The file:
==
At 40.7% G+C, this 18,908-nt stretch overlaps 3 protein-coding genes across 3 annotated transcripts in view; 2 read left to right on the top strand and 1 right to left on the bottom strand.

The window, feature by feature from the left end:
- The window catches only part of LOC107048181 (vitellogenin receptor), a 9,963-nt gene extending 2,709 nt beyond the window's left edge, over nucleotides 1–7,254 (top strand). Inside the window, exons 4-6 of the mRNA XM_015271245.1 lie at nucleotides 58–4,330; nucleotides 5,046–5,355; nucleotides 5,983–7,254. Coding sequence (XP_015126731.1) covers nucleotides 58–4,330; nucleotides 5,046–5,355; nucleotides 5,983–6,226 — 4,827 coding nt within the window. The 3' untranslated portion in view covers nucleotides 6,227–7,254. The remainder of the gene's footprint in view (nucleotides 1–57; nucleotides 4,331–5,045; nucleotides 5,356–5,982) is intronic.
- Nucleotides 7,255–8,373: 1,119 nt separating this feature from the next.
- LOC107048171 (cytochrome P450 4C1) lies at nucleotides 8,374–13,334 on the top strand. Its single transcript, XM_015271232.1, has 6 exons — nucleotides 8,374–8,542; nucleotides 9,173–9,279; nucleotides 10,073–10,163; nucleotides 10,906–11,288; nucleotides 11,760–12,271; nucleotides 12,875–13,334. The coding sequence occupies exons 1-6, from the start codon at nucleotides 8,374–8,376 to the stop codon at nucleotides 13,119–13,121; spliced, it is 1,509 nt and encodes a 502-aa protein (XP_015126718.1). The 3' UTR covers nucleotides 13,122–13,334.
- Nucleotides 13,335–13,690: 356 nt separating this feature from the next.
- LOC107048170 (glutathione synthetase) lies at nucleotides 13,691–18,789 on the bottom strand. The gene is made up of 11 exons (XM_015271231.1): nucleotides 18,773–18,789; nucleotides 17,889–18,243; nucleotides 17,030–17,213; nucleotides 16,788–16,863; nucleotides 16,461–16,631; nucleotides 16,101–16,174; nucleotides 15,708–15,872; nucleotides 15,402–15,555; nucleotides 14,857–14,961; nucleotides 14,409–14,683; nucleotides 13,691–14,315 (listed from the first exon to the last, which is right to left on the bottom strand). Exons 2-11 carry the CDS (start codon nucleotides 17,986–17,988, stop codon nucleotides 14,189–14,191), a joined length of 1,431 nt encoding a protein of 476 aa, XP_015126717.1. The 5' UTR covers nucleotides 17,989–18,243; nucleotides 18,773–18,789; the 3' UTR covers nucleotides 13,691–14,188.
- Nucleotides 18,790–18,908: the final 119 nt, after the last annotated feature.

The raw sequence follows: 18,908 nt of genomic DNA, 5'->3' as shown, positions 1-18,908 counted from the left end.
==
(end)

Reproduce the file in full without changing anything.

At 40.7% G+C, this 18,908-nt stretch overlaps 3 protein-coding genes across 3 annotated transcripts in view; 2 read left to right on the top strand and 1 right to left on the bottom strand.

The window, feature by feature from the left end:
- The window catches only part of LOC107048181 (vitellogenin receptor), a 9,963-nt gene extending 2,709 nt beyond the window's left edge, over nucleotides 1–7,254 (top strand). Inside the window, exons 4-6 of the mRNA XM_015271245.1 lie at nucleotides 58–4,330; nucleotides 5,046–5,355; nucleotides 5,983–7,254. Coding sequence (XP_015126731.1) covers nucleotides 58–4,330; nucleotides 5,046–5,355; nucleotides 5,983–6,226 — 4,827 coding nt within the window. The 3' untranslated portion in view covers nucleotides 6,227–7,254. The remainder of the gene's footprint in view (nucleotides 1–57; nucleotides 4,331–5,045; nucleotides 5,356–5,982) is intronic.
- Nucleotides 7,255–8,373: 1,119 nt separating this feature from the next.
- LOC107048171 (cytochrome P450 4C1) lies at nucleotides 8,374–13,334 on the top strand. Its single transcript, XM_015271232.1, has 6 exons — nucleotides 8,374–8,542; nucleotides 9,173–9,279; nucleotides 10,073–10,163; nucleotides 10,906–11,288; nucleotides 11,760–12,271; nucleotides 12,875–13,334. The coding sequence occupies exons 1-6, from the start codon at nucleotides 8,374–8,376 to the stop codon at nucleotides 13,119–13,121; spliced, it is 1,509 nt and encodes a 502-aa protein (XP_015126718.1). The 3' UTR covers nucleotides 13,122–13,334.
- Nucleotides 13,335–13,690: 356 nt separating this feature from the next.
- LOC107048170 (glutathione synthetase) lies at nucleotides 13,691–18,789 on the bottom strand. The gene is made up of 11 exons (XM_015271231.1): nucleotides 18,773–18,789; nucleotides 17,889–18,243; nucleotides 17,030–17,213; nucleotides 16,788–16,863; nucleotides 16,461–16,631; nucleotides 16,101–16,174; nucleotides 15,708–15,872; nucleotides 15,402–15,555; nucleotides 14,857–14,961; nucleotides 14,409–14,683; nucleotides 13,691–14,315 (listed from the first exon to the last, which is right to left on the bottom strand). Exons 2-11 carry the CDS (start codon nucleotides 17,986–17,988, stop codon nucleotides 14,189–14,191), a joined length of 1,431 nt encoding a protein of 476 aa, XP_015126717.1. The 5' UTR covers nucleotides 17,989–18,243; nucleotides 18,773–18,789; the 3' UTR covers nucleotides 13,691–14,188.
- Nucleotides 18,790–18,908: the final 119 nt, after the last annotated feature.

The raw sequence follows: 18,908 nt of genomic DNA, 5'->3' as shown, positions 1-18,908 counted from the left end.